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It felt for a few years like few people cared about piracy in tabletop games. Everyone had their feelings about it, and nothing was changing. But in the last few months, I’ve felt a rising tide of people caring about it again: new RPG publishers asking if piracy was a problem and how to stop it, and more notably, a rising number of card and board games being counterfeited and sold.

Counterfeited Board & Card Games

I stand against the counterfeiting and sale of creative projects: whether they be games, artwork turned into print on demand merchandise, etc. Counterfeiting not only defrauds the original creator of profit, but the buyer may get a substandard product and they feel that they have supported the creator by buying it—they too have been defrauded. This includes not only the end customer, but any distributor or store who may unintentionally buy a counterfeit and not be able to sell it, or who may sell it and then face a reputation hit if the counterfeit is then discovered.

Drop-shipping and Amazon’s byzantine store have made distribution of counterfeit board and card games more common, and unfortunately, it is largely up to the customer to be aware of counterfeits and stores that are known to traffic in them. ICv2 conducted an interview with Asmodee about this topic in early 2018:

Christian Petersen: There are, I think, four or five extremely difficult problems caused by counterfeiting.

One is the lost sales themselves. A customer is interested in buying one of our products, but buys a counterfeit copy instead, a lost sale. That sucks, that’s a problem, it deprives companies, designers and legit retailers of that money.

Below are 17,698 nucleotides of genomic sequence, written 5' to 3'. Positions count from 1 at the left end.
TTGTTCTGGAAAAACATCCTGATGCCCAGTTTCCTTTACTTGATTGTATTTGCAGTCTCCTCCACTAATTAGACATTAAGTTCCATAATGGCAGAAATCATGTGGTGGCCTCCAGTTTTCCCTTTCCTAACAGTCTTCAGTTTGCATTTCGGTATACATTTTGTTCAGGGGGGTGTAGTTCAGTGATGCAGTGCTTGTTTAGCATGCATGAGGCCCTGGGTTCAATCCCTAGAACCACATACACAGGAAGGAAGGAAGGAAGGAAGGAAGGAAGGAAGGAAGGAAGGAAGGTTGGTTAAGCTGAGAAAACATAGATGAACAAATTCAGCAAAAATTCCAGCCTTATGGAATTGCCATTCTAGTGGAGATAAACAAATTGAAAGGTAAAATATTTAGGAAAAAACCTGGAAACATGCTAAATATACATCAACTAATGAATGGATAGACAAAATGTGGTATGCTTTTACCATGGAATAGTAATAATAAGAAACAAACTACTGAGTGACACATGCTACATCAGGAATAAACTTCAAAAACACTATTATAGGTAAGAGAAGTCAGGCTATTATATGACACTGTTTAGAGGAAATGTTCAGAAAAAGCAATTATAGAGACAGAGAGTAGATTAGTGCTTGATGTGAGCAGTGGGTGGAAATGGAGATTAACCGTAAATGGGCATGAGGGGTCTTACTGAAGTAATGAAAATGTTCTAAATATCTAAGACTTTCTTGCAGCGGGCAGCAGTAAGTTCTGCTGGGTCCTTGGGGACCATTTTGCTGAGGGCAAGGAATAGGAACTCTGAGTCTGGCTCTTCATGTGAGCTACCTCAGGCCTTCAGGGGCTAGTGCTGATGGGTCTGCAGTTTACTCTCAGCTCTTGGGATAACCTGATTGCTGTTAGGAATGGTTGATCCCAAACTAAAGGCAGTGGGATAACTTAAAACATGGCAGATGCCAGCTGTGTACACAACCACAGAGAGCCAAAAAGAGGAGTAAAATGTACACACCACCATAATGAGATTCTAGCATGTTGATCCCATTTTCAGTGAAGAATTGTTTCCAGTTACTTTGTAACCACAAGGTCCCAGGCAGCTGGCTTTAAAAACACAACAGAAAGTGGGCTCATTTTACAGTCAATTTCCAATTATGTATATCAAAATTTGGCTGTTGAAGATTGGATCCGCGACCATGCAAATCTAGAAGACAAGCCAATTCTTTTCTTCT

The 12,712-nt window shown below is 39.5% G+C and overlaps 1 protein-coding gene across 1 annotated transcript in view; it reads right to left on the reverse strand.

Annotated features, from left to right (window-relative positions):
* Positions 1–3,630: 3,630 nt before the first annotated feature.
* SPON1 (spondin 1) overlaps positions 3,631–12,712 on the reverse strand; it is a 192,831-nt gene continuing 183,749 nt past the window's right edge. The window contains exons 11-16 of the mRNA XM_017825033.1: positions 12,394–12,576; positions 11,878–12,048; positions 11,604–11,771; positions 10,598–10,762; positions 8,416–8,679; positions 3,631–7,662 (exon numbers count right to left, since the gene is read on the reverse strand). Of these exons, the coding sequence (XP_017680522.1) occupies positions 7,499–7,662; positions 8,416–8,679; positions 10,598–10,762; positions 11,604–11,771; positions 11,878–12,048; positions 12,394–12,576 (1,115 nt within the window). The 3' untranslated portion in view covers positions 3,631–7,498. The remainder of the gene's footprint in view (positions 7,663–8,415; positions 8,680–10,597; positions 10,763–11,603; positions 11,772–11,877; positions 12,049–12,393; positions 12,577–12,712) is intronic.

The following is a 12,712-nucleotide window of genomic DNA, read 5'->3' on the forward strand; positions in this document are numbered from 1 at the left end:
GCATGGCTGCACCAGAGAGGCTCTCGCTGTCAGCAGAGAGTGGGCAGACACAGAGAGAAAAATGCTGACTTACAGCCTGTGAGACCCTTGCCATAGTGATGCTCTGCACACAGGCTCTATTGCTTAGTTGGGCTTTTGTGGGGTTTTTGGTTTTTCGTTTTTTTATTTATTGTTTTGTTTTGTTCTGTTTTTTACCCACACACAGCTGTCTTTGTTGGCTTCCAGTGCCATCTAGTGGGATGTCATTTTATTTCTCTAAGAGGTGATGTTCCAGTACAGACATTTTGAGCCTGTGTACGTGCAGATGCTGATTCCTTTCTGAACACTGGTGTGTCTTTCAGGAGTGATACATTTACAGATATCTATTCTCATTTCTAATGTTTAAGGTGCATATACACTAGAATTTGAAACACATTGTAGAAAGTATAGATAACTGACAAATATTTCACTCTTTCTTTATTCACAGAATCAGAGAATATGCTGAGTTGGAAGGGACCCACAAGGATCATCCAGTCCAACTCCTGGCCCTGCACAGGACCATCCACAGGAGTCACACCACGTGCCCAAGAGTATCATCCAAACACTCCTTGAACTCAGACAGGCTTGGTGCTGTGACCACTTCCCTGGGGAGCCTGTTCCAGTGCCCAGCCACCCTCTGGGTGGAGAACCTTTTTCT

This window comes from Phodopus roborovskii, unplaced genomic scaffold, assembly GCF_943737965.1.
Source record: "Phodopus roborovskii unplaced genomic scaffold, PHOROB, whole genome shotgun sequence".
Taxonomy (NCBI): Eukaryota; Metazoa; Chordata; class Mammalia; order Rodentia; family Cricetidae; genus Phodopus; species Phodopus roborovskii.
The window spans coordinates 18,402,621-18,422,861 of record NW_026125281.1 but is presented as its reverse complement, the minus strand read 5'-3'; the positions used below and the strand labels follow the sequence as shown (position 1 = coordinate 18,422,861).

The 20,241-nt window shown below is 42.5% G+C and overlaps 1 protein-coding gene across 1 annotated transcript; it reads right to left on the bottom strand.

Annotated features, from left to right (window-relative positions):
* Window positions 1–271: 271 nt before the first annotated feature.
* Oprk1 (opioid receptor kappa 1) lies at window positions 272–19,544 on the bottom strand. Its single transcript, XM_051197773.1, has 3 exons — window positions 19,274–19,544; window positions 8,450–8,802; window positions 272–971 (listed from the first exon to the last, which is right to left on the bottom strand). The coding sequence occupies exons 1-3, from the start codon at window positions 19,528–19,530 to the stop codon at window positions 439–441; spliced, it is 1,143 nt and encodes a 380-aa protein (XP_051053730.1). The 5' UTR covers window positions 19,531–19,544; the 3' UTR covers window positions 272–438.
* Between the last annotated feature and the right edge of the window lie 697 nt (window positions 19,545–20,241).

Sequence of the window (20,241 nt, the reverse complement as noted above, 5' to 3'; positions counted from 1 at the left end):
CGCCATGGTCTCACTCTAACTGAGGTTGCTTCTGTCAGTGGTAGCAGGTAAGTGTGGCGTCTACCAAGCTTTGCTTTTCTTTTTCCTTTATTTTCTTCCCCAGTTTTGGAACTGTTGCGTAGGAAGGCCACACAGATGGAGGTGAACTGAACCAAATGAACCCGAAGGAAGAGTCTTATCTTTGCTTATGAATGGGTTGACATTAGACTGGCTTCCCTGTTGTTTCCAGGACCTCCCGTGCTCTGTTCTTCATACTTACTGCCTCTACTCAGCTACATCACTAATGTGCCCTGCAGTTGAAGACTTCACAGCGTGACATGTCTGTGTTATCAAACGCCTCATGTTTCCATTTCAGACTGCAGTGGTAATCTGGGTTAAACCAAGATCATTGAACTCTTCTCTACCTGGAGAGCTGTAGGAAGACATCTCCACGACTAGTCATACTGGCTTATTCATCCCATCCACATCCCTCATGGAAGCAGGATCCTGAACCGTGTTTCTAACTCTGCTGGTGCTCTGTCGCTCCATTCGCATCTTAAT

Number two is the effect that it has on the brands. These counterfeit products are being sold at impossible prices; the legit market simply can’t replicate the price of Chinese-made counterfeit goods selling directly from, for example, an FBA (Fulfilled by Amazon) store in the U.S. It just doesn’t work, and it devalues…

From an enlightened self interest perspective, a customer should buy originals not counterfeits because it encourages publishers to release expansions and sequels, and of course, money that publishers have to spend investigating counterfeits and developing techniques to fight them is money not spent making games.

Pirated Roleplaying Games

Over the years, I have spent a fair amount of time and effort talking about the piracy of RPGs. I’ve said before that piracy “doesn’t matter” and publishers should spend their time and attention on doing things to support their games and make new games instead of chasing after pirates.

I believe that creators and publishers should know and understand the varied reasons that people pirate—even if they don’t believe those reasons are valid—and work towards giving people less reason to pirate within their field. The goal isn’t to eliminate piracy completely (unobtainable, corporations with much greater budgets than any RPG publisher keep trying and failing), but to encourage people who aren’t habitual pirates to purchase instead of pirate.

Why do People Pirate?

The main reasons for piracy are: Price, Evaluation, Format Availability, Regional Availability. Some secondary reasons are Habit/Hobby and Grudges. I’ve followed explanations of each reason with how Posthuman Studios, the publisher I co-own and co-operate, deals with each issue.

Price: Roleplaying Games are Well-Priced

This argument is as old as the roleplaying game itself: people want everything to cost less, but the roleplaying game offers a lot of value as long as it is played.

It is difficult to generalize about the price of RPGs, especially in digital form, because there is such a breadth to the market: everything from labor-of-love titles produced entirely by an individual to those created by dozens of contributors and published by companies like Fantasy Flight Games and Games Workshop. Prices are also influenced by the age of the title: many released in the 80s or 90s have digital prices based on a percentage their original print price, so they can be extreme bargains. Fred Hicks of Evil Hat Productions wrote a few years ago that the market value of the content in a RPG product is roughly 1/3rd of the print MSRP, assuming the MSRP is of a print product sold through distribution and not Print on Demand. (Disclaimer: I’ve done work with Fred and Evil Hat, like the Designers & Dragons series and the Atomic Robo Roleplaying Game!)

Atomic Robo RPG